Taiwan: Rate Hikes To Cool Real Estate Market


By Thomas Clouse


On the rise: Taipei prices

Taiwan’s export orders hit a record high of $34.9 billion in August, up 23.3% year on year, according to the Ministry of Economic Affairs, with orders for IT and communications products soaring by 35.4%. For the first eight months of the year, export orders rose by 33.5% to $262.8 billion. The overall economy grew by 13.1% in the first half of the year, its fastest rate in more than 30 years.

The strong recovery boosted wages and lowered unemployment but also supported higher real estate prices, especially in the capital city of Taipei, where over half of the island’s real estate transactions took place. The average price of an apartment in Taipei rose to T$14 million ($460,000) in the first eight months of the year, according to Taipei-based Sinyi Realty. This figure is 11.5 times larger than the average household income, up from 9.5 times the average annual income in the first eight months of 2009.

To cool the real estate market, Taiwan’s central bank raised its benchmark interest rate for the second time this year on September 30. While real estate demand pushed up housing prices, overall inflation remained low, with the consumer price index up only 0.3% in September after falling by half a percent in August.

Taiwan’s move to increase its benchmark interest rates contrasts with the decisions of central banks in Australia, South Korea, and Malaysia, which have avoided further interest rate increases amid signs that the global recovery may be slowing. Analysts believe Taiwan’s move, in a low-inflation environment, reflects considerable confidence from the central bank in the island’s underlying economic conditions.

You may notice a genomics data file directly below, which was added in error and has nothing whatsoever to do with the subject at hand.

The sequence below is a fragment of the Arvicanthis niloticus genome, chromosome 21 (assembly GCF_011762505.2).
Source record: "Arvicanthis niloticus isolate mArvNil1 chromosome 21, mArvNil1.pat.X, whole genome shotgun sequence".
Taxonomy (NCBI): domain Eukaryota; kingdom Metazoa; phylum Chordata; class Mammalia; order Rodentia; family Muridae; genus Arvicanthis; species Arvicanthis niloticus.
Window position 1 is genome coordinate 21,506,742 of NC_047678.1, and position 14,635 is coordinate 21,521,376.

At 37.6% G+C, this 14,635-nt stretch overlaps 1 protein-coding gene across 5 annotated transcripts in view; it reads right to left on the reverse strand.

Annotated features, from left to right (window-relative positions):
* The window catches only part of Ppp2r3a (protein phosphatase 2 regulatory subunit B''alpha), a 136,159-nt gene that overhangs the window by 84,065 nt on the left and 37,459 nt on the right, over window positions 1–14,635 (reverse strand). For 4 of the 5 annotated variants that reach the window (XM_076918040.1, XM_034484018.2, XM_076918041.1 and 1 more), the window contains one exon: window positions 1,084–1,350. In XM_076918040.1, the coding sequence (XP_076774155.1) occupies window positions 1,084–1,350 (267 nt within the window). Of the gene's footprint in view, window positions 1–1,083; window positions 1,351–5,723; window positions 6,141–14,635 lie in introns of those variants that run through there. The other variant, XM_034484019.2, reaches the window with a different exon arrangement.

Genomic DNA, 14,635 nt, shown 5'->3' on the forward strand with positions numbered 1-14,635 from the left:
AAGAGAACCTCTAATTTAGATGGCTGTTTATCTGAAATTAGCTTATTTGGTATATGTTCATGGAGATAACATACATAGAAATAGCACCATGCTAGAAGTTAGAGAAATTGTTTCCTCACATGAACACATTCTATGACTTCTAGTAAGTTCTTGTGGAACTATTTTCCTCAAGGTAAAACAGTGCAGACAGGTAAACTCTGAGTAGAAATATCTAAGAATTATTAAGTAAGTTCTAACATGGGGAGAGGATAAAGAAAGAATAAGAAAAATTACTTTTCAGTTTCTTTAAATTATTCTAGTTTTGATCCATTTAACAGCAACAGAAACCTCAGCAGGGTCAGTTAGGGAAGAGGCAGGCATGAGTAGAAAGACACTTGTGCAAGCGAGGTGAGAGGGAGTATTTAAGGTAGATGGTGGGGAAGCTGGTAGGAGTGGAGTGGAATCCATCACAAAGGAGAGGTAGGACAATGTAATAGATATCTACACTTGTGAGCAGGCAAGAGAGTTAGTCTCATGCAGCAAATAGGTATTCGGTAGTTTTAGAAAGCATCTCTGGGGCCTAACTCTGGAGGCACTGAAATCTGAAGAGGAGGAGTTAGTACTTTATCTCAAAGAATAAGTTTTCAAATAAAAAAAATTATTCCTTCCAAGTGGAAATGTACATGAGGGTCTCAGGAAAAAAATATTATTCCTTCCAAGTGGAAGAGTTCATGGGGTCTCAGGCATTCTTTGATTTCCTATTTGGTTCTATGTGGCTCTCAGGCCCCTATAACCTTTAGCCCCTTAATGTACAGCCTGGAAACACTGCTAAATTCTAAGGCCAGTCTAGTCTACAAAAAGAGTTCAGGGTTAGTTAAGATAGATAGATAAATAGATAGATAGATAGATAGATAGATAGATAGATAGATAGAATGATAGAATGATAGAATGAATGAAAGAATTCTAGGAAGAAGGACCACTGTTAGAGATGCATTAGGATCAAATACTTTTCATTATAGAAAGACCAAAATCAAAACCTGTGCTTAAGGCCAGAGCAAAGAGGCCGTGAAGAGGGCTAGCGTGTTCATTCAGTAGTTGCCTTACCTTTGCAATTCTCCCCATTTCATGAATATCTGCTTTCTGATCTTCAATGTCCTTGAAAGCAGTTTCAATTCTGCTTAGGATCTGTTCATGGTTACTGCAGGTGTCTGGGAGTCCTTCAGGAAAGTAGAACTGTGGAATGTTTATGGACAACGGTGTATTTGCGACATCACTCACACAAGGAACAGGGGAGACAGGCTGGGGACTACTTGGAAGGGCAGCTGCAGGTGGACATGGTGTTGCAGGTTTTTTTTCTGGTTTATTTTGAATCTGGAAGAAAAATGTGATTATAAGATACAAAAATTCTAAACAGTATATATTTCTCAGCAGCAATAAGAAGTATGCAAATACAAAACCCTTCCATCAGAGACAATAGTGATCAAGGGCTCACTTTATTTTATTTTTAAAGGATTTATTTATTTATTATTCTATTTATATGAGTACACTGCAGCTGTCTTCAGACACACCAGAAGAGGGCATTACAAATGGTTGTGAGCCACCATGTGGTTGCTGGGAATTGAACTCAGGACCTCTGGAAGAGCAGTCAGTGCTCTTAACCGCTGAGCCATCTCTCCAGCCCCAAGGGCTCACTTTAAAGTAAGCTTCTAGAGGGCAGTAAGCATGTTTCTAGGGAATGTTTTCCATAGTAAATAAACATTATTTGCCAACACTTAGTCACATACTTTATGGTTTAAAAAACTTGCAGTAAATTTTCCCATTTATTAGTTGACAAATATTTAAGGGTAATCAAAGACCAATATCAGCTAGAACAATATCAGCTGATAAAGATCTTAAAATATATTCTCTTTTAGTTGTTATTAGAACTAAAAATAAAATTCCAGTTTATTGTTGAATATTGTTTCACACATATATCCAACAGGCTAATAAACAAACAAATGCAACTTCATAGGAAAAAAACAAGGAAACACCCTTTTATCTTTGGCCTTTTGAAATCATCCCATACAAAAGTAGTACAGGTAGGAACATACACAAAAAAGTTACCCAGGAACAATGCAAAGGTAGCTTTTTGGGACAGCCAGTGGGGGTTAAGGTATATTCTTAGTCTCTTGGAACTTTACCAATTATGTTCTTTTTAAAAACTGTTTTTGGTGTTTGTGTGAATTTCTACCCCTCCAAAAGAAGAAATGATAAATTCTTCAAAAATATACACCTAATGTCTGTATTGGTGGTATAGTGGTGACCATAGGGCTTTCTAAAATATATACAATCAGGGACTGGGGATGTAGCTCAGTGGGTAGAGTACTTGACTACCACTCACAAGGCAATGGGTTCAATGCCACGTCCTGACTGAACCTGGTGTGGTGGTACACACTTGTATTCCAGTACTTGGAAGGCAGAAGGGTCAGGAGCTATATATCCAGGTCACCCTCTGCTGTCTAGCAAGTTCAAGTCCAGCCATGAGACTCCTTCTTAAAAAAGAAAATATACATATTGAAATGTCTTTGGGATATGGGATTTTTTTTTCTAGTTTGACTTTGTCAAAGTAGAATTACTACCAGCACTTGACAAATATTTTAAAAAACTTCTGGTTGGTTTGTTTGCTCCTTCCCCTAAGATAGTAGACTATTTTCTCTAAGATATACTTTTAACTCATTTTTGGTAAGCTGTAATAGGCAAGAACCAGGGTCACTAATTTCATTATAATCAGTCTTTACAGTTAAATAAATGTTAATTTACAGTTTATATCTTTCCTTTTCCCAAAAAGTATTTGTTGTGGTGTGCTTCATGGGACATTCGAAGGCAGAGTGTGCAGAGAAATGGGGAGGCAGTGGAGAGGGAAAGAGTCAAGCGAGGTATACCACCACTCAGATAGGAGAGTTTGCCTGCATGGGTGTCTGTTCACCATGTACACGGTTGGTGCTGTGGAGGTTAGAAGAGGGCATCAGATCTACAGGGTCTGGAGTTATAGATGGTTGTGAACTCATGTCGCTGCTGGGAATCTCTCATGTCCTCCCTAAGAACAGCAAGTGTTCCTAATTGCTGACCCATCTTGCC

Taiwan’s growth is expected to moderate in the second half, with Taiwan’s statistics bureau now estimating annual growth at 8.24% and the Asian Development Bank forecasting growth of 7.7%. In its most recent revision, the ADB cited “fading base effects, slower expansion in the PRC” and “the likelihood of only a modest growth in industrial economies” as reasons for the moderation in growth. Citigroup and the Economist Intelligence Unit (EIU) were more optimistic in their recent revisions, with both estimating annual growth at 9.2%.